Audience: Next up is choosing the audience that you want to serve ads to. Facebook has a ton of options for who to target and it can feel overwhelming, so here are three things to keep in mind as you create your audience:
Focus on who your typical customers are. For this example, customers purchasing yoga pants are typically women between 20 and 45 years old. This yoga business ships throughout the United States, so we will target the entire US. Think about your customer base, their age ranges, and other demographics. For example, if you are trying to grow brand awareness for your tire shop, you might want to choose both men and women from 25-65 years old who live in your city.
Keep it simple. In our example, we are keeping it simple and targeting people with interests in yoga and yoga pants. You can choose to narrow your audience and add additional interests. This will help you target a more specific group of people.
Try a few different audiences. One way to find out who is your best converting audience is to create another Ad Set and choose a different type of audience. With our yoga apparel example, we could create another Ad Set that targets people interested in fitness apparel and Lululemon.
Note: as you move forward you can begin to create re-targeting and lookalike audiences. Re-targeting audiences are audiences that target people who come to your website, like your page, or have done an action on your website. For more information on how to create re-targeting audiences, click here. If you are interested in understanding lookalike audiences, click here.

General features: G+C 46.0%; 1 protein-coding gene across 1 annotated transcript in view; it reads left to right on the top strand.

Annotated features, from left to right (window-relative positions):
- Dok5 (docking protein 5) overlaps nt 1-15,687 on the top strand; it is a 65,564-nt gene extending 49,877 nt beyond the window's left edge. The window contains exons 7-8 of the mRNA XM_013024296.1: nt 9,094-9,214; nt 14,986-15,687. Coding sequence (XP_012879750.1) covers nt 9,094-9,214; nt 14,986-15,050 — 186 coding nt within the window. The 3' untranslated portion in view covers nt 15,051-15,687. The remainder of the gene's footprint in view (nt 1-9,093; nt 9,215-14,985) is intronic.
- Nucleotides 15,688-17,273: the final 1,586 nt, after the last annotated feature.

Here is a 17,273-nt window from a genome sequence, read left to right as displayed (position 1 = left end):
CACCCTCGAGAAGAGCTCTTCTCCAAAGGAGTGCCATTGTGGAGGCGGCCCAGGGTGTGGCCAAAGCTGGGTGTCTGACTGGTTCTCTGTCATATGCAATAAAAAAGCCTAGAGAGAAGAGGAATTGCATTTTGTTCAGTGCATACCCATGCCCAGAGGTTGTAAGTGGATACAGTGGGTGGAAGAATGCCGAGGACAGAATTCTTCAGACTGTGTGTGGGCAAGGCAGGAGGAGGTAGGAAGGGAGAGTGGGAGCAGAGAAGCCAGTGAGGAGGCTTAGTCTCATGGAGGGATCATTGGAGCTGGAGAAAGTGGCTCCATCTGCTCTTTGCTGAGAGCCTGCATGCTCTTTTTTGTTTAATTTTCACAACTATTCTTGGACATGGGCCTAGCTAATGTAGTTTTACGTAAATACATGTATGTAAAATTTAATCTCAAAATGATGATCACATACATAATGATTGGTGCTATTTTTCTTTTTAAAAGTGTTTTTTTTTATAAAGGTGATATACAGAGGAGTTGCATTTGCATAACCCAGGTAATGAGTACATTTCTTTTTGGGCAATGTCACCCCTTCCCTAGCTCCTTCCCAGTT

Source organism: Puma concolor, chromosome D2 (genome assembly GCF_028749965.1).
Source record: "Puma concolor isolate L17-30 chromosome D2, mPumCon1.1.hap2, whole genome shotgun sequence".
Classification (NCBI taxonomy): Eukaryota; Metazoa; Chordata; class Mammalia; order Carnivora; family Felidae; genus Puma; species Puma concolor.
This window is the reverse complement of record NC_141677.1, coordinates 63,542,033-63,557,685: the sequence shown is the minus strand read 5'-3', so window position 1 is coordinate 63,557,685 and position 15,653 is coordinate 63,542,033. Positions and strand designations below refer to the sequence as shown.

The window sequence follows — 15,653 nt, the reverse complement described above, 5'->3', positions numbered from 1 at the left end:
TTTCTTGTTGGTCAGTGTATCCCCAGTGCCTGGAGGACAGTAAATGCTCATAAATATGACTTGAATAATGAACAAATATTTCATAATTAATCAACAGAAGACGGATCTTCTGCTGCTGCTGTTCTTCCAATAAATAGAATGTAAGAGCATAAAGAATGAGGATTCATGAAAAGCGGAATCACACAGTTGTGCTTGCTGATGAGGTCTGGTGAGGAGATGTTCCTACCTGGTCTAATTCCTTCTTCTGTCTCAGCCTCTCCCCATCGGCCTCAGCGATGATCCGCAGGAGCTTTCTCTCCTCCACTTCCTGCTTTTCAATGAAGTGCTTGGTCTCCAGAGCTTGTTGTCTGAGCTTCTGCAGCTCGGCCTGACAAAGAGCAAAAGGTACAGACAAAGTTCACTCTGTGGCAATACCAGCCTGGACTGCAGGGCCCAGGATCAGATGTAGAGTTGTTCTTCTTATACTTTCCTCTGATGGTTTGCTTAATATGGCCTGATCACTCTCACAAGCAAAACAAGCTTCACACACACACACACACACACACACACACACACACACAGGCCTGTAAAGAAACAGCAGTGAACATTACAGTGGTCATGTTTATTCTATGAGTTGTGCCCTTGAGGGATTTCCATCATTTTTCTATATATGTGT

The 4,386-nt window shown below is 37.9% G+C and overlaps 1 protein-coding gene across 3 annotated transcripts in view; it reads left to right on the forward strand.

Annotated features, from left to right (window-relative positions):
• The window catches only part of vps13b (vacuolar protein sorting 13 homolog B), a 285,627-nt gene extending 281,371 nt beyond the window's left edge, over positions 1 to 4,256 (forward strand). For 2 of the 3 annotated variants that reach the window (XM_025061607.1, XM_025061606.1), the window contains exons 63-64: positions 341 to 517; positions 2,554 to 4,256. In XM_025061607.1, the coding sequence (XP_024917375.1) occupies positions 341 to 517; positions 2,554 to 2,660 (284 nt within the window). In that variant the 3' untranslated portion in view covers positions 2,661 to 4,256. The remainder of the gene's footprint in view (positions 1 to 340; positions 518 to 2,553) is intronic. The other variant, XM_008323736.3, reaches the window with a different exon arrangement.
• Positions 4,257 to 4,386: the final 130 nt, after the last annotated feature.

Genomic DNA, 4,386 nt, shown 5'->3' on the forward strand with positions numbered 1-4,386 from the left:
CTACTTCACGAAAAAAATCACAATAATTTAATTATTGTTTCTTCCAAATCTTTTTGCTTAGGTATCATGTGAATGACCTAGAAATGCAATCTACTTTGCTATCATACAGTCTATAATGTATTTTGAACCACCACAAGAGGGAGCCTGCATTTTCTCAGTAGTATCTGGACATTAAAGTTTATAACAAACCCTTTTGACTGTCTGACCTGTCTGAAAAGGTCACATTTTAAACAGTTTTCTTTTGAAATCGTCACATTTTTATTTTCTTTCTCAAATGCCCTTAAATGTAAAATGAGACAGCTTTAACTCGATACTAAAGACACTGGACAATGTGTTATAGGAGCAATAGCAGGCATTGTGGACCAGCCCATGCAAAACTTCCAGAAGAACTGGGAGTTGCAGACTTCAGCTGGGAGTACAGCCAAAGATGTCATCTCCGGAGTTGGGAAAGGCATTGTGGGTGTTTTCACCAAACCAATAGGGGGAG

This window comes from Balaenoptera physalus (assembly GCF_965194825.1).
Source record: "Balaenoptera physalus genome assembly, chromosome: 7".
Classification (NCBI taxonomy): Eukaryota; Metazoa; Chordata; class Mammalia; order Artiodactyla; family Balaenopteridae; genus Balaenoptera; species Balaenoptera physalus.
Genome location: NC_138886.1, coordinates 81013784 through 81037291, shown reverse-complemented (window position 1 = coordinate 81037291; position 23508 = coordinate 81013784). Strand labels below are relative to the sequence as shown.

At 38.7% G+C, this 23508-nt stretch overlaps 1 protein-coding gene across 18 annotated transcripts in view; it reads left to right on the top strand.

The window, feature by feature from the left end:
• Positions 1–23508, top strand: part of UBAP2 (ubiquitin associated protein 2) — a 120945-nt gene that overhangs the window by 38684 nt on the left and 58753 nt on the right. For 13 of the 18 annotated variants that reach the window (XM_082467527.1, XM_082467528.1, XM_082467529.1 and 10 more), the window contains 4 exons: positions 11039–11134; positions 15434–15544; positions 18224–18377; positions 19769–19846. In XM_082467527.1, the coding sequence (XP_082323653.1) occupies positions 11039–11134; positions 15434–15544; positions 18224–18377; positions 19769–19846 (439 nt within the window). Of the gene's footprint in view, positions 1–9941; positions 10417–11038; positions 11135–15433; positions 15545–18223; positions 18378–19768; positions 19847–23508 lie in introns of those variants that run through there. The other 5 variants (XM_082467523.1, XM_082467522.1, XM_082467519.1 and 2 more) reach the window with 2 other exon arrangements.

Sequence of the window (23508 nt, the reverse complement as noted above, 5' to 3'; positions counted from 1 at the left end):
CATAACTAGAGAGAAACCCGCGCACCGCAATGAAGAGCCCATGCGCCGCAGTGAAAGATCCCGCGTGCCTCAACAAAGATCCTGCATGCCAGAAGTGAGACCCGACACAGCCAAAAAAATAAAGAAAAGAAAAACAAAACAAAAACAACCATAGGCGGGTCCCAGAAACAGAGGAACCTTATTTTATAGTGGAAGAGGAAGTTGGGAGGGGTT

Placement: Once you have created your audience, you can decide where you want to show your ads. Facebook can run your ads across multiple platforms: Facebook, Instagram, What’s App, and the Audience Network. Within each of these platforms you can choose the types of ads you want to serve: feed, stories, search results, etc. Facebook gives you two options: Automatic Placements and Manual Placements.
Automatic Placements: Facebook will allocate your budget across their networks to where your ad will perform best. For simplicity we recommend choosing automatic placements and let Facebook allocate your budget to placements where it will be spent most efficiently.
Manual Placements: You can select where you want your ads to be shown. An example of when this is a good option is when you have an ad that’s format (9x16) only works for Facebook and Instagram Stories.
Optimization: This is the last step of the Ad Set! Now it is time to select what events to optimize for. We are running a campaign to drive traffic and are going to optimize for Clicks.
If you decided to optimize your campaign for Conversions, this is where you will select the Conversion event you want to optimize for. If you choose Conversion optimization you will be prompted to choose from options like "Add to Cart", "Purchase", etc.
You can also choose when to start and stop this Ad Set from running. Additionally, if you chose a "Cost Cap" or "Bid Cap" campaign strategy, here is where you would set the amount you are willing to bid or spend for a conversion.